I keep the public informed on things they want to know. In big papers, an editor has a clearly defined, and limited job, but in mine, the sky’s the limit. I can write all I want. I can still shoot pics. I can design pages the way I want, or I can let one of my staff do it if they have a knack for it.

Last week I was having hot dogs with a U.S. Senator and this morning I was interviewing a very strange man who made wirligigs and put them on street corners to free the “spirits”. It’s never the same and always fun.

I’ve been threatened by politicians, policemen, parents and professional wrestler. Isn’t it great? There isn’t a job in the world I would rather have.

My wife says she could compete with a person, but she just has to accept it when my mistress is a newspaper.

This could be a long post. Don’t say I didn’t warn you.

I work with people with developmental disabilities. With the rare exception, the people that I work with have some level of mental retardation. Aside from that, most of them have another diagnosis as well (autism, down syndrome, etc). I used to work as a job coach with two guys. That was a lot of fun. Now I'm the QMRP (Qualified Mental Retardation Professional) for our program. I'm basically in charge of all paperwork stuff, but I spend as much time as I can with the clients.

 I know I've mentioned my job here, but I've never really told a lot of stories about it. For one thing, I feel like I would have to put a huge disclaimer on everything I say: Just because I tell a funny story about something that happens with one of my clients, that doesn't mean that I am making fun of their disability. Funny stuff happens at work. A lot of the people that I interact with happen to have a disability. Another reason is that I tend to get excited and long winded about my job. I love talking about it. I'm sure I'm as bad as parents who talk non-stop about their kids.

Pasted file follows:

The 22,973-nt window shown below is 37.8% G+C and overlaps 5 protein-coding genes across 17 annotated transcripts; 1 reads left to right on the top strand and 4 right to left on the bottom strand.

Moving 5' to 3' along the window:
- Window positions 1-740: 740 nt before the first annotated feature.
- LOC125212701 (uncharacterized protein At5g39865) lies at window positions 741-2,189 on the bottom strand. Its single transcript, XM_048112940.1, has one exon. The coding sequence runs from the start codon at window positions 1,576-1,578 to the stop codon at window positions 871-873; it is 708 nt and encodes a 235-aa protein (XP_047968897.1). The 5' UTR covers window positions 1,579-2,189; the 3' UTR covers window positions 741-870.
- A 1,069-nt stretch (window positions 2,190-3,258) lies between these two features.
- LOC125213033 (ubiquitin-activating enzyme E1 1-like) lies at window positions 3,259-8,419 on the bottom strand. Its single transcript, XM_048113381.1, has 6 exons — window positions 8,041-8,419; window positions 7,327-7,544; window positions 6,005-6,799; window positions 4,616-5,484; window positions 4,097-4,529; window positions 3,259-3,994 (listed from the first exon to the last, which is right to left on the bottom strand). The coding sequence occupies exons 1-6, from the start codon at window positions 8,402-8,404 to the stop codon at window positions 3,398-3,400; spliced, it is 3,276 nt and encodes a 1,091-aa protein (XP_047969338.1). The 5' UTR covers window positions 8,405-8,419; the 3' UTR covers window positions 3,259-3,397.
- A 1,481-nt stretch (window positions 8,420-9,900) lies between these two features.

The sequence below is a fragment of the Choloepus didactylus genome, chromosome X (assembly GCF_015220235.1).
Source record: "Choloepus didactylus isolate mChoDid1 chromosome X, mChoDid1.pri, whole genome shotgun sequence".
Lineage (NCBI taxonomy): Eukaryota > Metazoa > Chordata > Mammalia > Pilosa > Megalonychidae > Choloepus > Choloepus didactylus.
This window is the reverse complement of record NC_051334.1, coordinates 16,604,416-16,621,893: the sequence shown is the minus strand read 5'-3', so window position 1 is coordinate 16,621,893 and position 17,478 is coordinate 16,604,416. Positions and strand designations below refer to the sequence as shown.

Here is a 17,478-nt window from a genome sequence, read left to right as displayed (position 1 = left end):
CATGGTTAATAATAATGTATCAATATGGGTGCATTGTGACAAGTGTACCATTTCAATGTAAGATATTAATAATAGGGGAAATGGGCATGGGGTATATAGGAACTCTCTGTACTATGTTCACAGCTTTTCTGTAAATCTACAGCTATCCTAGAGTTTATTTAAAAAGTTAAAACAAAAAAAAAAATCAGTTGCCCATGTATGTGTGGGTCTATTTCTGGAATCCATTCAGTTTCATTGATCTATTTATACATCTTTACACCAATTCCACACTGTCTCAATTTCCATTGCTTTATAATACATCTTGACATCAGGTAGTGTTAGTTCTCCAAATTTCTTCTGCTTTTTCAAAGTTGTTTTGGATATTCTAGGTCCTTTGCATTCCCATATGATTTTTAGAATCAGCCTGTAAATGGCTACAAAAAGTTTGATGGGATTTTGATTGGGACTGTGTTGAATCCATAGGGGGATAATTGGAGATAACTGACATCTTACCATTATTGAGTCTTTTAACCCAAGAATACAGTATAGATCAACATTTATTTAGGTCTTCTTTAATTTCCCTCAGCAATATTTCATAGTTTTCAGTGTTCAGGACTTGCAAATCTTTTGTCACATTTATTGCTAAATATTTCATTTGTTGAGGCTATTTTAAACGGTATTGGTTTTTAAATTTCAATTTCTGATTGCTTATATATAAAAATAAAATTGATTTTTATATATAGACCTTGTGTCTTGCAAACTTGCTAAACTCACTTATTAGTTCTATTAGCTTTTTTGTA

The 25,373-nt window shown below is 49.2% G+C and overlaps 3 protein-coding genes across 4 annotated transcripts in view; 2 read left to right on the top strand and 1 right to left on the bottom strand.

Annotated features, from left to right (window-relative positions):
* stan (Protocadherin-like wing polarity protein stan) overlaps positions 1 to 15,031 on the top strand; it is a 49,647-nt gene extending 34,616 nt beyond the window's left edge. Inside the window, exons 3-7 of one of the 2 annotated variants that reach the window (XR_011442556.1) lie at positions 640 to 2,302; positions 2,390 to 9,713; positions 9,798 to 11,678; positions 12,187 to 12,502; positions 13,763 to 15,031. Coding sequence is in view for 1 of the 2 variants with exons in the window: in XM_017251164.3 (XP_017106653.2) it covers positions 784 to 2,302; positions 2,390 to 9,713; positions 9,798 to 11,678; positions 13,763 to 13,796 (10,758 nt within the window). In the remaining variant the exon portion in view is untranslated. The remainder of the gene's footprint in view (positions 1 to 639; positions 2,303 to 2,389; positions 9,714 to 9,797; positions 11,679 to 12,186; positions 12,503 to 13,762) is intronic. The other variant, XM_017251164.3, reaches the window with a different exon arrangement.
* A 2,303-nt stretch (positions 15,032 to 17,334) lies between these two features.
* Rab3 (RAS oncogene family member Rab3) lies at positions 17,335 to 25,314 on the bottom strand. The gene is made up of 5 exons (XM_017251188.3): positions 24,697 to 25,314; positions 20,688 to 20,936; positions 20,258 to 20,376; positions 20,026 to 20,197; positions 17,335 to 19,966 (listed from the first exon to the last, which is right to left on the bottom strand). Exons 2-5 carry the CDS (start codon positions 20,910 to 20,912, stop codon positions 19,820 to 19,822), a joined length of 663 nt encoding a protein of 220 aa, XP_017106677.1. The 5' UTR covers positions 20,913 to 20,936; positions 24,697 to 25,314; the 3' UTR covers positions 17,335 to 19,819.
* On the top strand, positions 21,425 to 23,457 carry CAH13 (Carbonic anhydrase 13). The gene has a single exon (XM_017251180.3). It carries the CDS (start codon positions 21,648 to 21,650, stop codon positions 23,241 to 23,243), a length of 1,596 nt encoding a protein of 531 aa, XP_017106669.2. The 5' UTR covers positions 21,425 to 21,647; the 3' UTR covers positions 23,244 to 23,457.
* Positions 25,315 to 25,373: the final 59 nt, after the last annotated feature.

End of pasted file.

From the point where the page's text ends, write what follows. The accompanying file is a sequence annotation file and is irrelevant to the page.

As to why I like my job, there are about a million reasons. Here are some:
  1. I have the best fun at my job. I get to interact with fun people all day long (both the clients and my co-workers).

  2. My co-workers (for the most part) are the most compassionate, amazing, creative group of people I’ve known. I am lucky to call several of them my friends.

  3. I have learned a lot. Like, once you get to know a person, it’s so easy for you to look past their disability. There have been times, I’ve had conversations with my clients and I’ve almost forgotten that they’re “different” in some way. More often than not, it’s easier to see what I have in common with them. Also, it’s okay to dislike someone even though they have a disability. If we’re trying to help them be more “normal,” well…how many people do you know who are universally loved?

  4. When my grandma died, I went up to talk to the clients the day I went back to work after the funeral. I got about a zillion hugs and everyone gave me great emotional support (“If you need to cry, you can do it in front of us. We don’t mind”)

  5. I have also gotten a glimpse of what it’s like to be different. When I get a question like, “Why do people laugh at us?” or “Why do people always stare at us. It’s not our fault that we’re retarded.” (note: both are actual quotes from clients), my heart practically breaks, and I get a wake-up call about how important it is for me to treat them like I do anyone else.